Interviews

Crossing Cultures with Cheryl Tiu

By Kitchyart on 19 October, 2015

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Cheryl flanked by Chele Gonzalez of Vask and Gaggan Anand of Gaggan, currently Asia’s number one restaurant. 

Cheryl Tiu: Editor-at-Large for Lifestyle Asia, columnist at the Philippine Star and Forbes Life, co-author of the Wallpaper* City Guide Manila and correspondent for CNN Travel. As if she doesn’t already have a full plate, our friend-in-food takes time to tell us about her new baby Cross Cultures.

You’re an editor, a writer, an author, a blogger, a lifestyle personality, an avid traveler with a hearty appetite and it’s great that you have put up a new platform called Cross Cultures, promoting other countries and their culture through food. Could you tell us how you came up with this idea?

When I told people I was going to Ethiopia, the reaction was mostly surprise and uneasiness, like, “What on earth are you doing there? Why do you want to go there? Is it safe there? Is there even food there?” It’s actually one of the fastest growing economies in the world today with one of the most delicious cuisines in the world. (I first had it in Amsterdam in 2006, then later on in New York City then London then Capetown, before finally having it in the motherland!) After I started posting photos on Instagram and raving about it, people became curious. I wanted bring it to the Philippines and share this experience with Filipinos since we don’t have a proper Ethiopian restaurant here.

The idea of Cross Cultures kind of stemmed off from there. I realized that through food, we can bring together chefs and cooks, countries and continents, and hopefully create awareness, dispel misconceptions and preconceived notions, and help contribute in building a more global community.

Your first dinner focuses on Ethiopia, up next is India. Do you plan to expand your concept to Filipino cuisine? How would you imagine it to be?

Definitely. Cross Cultures is really a platform to promote the exchange of ideas, talents and cultures through food. So while with the first two, I have brought in cuisines to the Philippines, I also want to do the reverse– which is to bring Filipino cuisine overseas. While there is a curiosity and interest in our cuisine, the truth is there’s still so much to be done. I’m currently working on something that will also hopefully dispel the misconceptions about overseas foreign workers in relation to this.

How would Cross Cultures stand out in a market of themed dining experiences?

We are very specific in our advocacy in promoting the exchange of cultures, and likewise talents and ideas in opening up the mind to hopefully practice and live out cultural relevance. So there will always be an educational aspect in our events.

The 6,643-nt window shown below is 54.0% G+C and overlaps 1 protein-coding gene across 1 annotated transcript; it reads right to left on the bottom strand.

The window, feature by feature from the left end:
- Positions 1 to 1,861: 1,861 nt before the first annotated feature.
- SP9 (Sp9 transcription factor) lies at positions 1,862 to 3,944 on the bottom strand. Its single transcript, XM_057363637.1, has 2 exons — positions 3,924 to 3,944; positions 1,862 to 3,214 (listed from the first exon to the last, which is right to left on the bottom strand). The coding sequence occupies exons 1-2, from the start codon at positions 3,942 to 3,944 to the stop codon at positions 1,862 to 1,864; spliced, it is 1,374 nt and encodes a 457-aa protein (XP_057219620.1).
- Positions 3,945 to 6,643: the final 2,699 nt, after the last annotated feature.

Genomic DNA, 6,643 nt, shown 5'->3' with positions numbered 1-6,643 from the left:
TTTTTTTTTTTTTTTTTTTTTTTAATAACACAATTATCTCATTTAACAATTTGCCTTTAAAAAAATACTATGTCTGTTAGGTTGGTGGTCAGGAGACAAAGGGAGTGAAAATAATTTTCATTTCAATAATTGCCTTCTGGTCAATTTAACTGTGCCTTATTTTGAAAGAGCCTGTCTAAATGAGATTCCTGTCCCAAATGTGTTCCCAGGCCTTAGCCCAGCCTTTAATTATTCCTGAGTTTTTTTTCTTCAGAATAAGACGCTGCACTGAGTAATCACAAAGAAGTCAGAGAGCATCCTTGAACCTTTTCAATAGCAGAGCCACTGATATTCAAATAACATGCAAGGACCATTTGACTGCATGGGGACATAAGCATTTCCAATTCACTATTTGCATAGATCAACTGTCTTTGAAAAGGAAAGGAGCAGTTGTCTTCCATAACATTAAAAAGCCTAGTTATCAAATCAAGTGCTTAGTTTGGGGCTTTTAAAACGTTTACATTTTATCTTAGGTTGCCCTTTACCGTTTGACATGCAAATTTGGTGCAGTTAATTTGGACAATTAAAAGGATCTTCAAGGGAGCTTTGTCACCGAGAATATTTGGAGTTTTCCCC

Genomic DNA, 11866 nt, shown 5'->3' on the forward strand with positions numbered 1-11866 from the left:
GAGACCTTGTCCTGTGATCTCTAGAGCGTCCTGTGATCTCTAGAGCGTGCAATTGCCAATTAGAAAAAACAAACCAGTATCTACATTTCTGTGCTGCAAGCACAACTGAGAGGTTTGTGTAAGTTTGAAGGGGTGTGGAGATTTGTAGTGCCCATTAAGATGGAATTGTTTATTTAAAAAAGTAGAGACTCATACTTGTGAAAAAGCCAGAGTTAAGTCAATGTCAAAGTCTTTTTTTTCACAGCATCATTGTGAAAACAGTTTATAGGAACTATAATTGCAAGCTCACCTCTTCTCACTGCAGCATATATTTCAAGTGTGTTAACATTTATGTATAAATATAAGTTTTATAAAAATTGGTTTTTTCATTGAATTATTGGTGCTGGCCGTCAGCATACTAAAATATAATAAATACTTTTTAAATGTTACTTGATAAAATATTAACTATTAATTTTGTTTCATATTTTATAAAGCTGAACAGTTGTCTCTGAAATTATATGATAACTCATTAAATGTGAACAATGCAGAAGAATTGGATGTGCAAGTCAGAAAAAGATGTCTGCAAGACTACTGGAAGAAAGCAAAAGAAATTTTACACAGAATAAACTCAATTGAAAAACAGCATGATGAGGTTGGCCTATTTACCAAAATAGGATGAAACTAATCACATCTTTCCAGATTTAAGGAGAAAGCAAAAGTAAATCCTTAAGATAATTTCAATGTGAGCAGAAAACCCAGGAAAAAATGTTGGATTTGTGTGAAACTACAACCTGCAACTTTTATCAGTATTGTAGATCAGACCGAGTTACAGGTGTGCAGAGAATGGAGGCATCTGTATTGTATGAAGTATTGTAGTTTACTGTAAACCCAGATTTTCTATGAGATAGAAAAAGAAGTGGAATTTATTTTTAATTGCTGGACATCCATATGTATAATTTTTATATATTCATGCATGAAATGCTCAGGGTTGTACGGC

Having traveled extensively, what is your most memorable meal so far? Is there a type of food that you just can’t seem to enjoy? Do you have any guilty pleasures in terms of food?

Oh wow, I love eating a lot of things. Ethiopian, Indian, Mexican, Middle Eastern, Chinese (dimsum) top my list. I am also really into all forms of dumplings from xiao long baos to gyozas to empanadas samosas to pierogsi to mantis to raviolis.. those are always my favorites in any cuisine. I really eat everything, and I’m willing to give every cuisine a try. It’s certain animals I won’t eat, like rabbits, and of course, dogs, cats, horses.. I don’t even want to think about it. No way, never.

Say I’m a visitor from out of town, where would you suggest I eat in Manila for breakfast, lunch, merienda, dinner and drinks. And what should I order?

Breakfast: Most of the five-star hotels are good. I am not crazy about the service of some of the restaurants that offer breakfast even if their food is decent so I’d rather not name them.

Lunch: Your Local (creative Southeast Asian dishes—like salmon donburi and chili crab on mantou—in a hip, neighborhood joint); Kafe Batwan (the best pancit palabok cooked in crab stock and crab fat, and served with crispy crablets, chicharon, sauteed squid and soft-boiled egg; kansi panada- an emapanada filled with pulled kansi– a cross between bulalo and sinigang) Tapenade at Discovery Primea (great Mediterranean dishes and unlimited oyster/ salad bar a steal at only P600!)

Dinner: Mecha Uma (Bruce Ricketts is one of the youngest, most talented chefs in the city who creates Japanese-inspired dishes almost free-style depending on what’s available that day– the aburis are my favorite as well as the uni and oyster sitting on monkfish liver but I’m not sure if they still have it); Gallery Vask (Chef Chele Gonzalez may be Spanish but he translates his travels around the Philippines into a narrative degustation using produce from around the country– the tiradito is my favorite!); Terry’s (classic Spanish cuisine– I am obsessed with their angulas, there is no visit to Terry’s where I do not have it! They also import their own wines so they have a large selection of Spanish wines that are decently priced)

Drinks: The Bar at the Peninsula is my favorite watering hole; I’m comfortable going there on my own and completely dressed down. The staff are great, especially Chris, who always looks after us. I usually have wine– they have happy hour from 5 to 7PM on weekdays where you get two for the price of one, and free-flow weekends. Bank Bar is also a nice place to go for drinks; I just pick a cocktail from the menu, depending on my mood. Most I’ve tried so far are pretty good.

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